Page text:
By Steven Reinberg
TUESDAY, July 12, 2016 (HealthDay News) -- More older Americans with chronic health problems are opting to live at home, relying on help from family, paid caregivers or friends, a new study finds.
In 2012, half of seniors with a disability had some type of home health care, an increase from 42 percent in 1998, University of Michigan researchers found.
"The majority of seniors would prefer to stay at home rather than go to a nursing home," said Dr. R. Sean Morrison, past president of the American Academy of Hospice and Palliative Medicine.
But the unintended consequence of being cared for at home is the strain it puts on caregivers, added Morrison, who is also with the Icahn School of Medicine at Mount Sinai in New York City. He wasn't involved in the study.
"Research has shown that 40 percent [of caregivers] spend 20 or more hours a week caring for an older relative -- that's half of a full-time job," Morrison said.
Besides lost work and income, this can lead to depression and other health issues for caregivers, he said.
"We can't say we want more care in the home, less care in institutions, without providing our families the resources that allow them to care for a seriously ill older relative at home," he said.
If rates from this Michigan study are representative of the nation as a whole, more than 3.1 million more American seniors had home help in 2012 than in 1998, said the study's lead researcher, Dr. Claire Ankuda, from the university's department of medicine.
For the study, Ankuda and her colleagues collected data on nearly 5,200 people 55 and older who took part in the Health and Retirement Study by the University of Michigan Institute for Social Research. All had one or more disabling conditions.
People with more than a high school education and above-average net worth accounted for most of the increase in use of paid home health care aides, the researchers found.
This suggests a growing disparity in paid care for disabled seniors. It might also indicate a trend to aging at home, even among those who might be able to afford a nursing home, Ankuda said.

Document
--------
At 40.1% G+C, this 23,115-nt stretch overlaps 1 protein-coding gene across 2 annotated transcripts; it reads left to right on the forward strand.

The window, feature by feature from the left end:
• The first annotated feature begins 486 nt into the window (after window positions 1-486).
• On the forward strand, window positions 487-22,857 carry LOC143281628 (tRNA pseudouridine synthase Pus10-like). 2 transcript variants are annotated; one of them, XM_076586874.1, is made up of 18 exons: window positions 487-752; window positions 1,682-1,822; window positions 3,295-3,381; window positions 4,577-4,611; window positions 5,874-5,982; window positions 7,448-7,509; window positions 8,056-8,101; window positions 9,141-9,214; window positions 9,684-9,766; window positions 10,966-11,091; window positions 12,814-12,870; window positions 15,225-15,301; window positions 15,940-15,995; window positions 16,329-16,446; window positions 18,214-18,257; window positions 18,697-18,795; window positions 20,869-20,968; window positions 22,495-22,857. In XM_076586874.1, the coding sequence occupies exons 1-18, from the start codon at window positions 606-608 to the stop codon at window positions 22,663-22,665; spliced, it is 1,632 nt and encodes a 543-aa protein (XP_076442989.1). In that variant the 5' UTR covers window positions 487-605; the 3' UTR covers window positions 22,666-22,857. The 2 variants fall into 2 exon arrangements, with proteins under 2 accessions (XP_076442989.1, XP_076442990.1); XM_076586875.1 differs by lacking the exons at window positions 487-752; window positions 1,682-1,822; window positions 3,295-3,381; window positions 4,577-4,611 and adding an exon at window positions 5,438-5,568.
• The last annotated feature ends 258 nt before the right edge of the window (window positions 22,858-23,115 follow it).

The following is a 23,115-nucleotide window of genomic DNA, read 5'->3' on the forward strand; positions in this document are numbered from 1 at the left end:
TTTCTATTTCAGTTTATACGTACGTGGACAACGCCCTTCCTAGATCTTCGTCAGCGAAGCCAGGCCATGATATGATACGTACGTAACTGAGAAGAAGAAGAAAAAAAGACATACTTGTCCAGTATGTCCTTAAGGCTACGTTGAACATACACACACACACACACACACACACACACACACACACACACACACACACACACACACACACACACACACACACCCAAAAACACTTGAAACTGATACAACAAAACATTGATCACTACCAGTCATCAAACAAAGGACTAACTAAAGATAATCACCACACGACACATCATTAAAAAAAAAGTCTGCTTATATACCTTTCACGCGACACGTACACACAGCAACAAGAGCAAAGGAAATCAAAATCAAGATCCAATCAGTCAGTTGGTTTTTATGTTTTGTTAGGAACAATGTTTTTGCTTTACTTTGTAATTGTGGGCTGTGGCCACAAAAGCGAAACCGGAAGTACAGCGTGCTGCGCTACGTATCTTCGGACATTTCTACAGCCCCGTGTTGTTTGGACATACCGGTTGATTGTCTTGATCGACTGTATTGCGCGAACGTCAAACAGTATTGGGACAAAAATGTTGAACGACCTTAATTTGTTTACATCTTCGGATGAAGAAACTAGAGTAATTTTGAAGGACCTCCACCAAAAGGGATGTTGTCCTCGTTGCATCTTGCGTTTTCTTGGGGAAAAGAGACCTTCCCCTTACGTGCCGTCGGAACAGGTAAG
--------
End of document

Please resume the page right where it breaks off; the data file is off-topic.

Still, about two-thirds of men and 45 percent of women had no caregiving help, despite some trouble with basic tasks such as making meals, getting dressed, going to the bathroom or managing their medications, she said.
The sharpest increase in home care was observed among seniors with milder disabilities. The researchers also found that paid caregiving accounted for the biggest jump in home health aid, although more seniors also reported relying on spouses and adult children. The percentage using friends for care remained stable.
Support groups can help caregivers cope with the strain, but that's not enough, Ankuda said. Public policy and the health care system need to pay more attention to caregivers to make sure they're supported, she said. This is especially true for unpaid family members and friends, she added.
"While caregiving can be meaningful for caregivers, it can lead to burnout and strain, and that can have poor health effects," Ankuda said. "We have to think about them as part of the health care system."
Morrison predicted the problem will likely get worse.
"In about 20 to 30 years, there are not going to be enough younger adults to care for us, because we are not having as many children," Morrison said. "We have to start thinking about that now or in 20 to 30 years it's going to be a real crisis."
The report was published July 12 in the Journal of the American Medical Association.